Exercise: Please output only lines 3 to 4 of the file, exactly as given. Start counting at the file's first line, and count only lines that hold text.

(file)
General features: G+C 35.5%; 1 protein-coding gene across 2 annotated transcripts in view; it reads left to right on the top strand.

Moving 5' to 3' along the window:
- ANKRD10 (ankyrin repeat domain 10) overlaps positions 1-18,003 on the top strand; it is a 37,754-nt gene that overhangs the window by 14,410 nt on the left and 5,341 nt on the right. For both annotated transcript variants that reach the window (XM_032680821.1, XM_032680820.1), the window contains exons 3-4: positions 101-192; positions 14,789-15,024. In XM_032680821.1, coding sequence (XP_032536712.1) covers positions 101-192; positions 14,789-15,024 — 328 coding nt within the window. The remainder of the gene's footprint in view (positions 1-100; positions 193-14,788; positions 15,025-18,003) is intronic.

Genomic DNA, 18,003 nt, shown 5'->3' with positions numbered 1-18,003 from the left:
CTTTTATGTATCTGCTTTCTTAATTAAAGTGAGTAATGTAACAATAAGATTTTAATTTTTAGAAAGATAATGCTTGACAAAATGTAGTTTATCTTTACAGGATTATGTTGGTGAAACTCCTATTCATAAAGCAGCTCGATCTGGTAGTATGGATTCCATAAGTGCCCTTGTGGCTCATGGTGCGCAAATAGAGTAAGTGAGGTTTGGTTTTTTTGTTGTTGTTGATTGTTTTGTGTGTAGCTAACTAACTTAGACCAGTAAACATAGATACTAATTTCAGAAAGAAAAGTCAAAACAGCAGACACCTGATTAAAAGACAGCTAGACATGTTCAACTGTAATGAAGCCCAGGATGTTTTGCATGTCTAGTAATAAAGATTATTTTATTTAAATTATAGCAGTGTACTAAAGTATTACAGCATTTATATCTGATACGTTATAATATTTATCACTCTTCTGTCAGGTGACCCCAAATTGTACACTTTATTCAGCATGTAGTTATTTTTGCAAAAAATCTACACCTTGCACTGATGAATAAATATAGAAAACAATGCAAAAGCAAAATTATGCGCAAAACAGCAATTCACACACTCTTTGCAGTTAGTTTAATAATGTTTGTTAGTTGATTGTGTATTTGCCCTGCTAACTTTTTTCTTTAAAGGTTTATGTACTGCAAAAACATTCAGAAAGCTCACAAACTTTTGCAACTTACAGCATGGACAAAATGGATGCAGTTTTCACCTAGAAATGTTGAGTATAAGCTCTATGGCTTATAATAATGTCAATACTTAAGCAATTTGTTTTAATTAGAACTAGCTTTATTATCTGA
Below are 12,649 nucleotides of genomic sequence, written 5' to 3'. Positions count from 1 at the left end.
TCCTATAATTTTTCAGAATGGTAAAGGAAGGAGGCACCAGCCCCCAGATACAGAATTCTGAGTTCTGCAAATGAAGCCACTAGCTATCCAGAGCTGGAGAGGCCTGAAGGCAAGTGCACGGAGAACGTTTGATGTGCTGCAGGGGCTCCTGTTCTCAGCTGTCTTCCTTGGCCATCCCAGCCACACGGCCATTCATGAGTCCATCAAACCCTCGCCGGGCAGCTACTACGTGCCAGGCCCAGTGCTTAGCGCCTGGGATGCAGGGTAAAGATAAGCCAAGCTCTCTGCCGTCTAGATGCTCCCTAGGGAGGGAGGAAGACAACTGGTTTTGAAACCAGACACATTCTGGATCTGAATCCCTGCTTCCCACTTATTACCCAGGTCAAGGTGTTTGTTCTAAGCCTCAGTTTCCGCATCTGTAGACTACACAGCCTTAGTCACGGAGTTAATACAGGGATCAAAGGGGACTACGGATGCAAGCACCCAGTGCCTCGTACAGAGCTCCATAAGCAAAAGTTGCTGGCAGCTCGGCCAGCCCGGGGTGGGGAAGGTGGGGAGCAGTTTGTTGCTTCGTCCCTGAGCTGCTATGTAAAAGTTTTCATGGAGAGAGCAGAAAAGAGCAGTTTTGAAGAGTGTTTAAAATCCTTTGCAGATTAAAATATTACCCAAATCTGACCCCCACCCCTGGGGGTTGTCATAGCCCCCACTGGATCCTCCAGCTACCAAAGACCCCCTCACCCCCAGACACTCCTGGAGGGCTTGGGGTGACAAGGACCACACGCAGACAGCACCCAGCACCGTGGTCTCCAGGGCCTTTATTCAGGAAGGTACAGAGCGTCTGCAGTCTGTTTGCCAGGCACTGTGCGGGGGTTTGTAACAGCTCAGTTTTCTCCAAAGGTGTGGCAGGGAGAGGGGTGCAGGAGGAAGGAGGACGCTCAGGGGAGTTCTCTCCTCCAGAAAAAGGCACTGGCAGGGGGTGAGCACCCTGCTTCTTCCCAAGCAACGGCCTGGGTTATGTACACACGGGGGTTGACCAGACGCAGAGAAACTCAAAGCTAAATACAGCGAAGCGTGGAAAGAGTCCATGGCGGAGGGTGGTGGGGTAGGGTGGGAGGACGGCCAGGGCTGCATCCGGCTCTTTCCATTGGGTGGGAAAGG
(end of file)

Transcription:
- ANKRD10 (ankyrin repeat domain 10) overlaps positions 1-18,003 on the top strand; it is a 37,754-nt gene that overhangs the window by 14,410 nt on the left and 5,341 nt on the right. For both annotated transcript variants that reach the window (XM_032680821.1, XM_032680820.1), the window contains exons 3-4: positions 101-192; positions 14,789-15,024. In XM_032680821.1, coding sequence (XP_032536712.1) covers positions 101-192; positions 14,789-15,024 — 328 coding nt within the window. The remainder of the gene's footprint in view (positions 1-100; positions 193-14,788; positions 15,025-18,003) is intronic.

Genomic DNA, 18,003 nt, shown 5'->3' with positions numbered 1-18,003 from the left: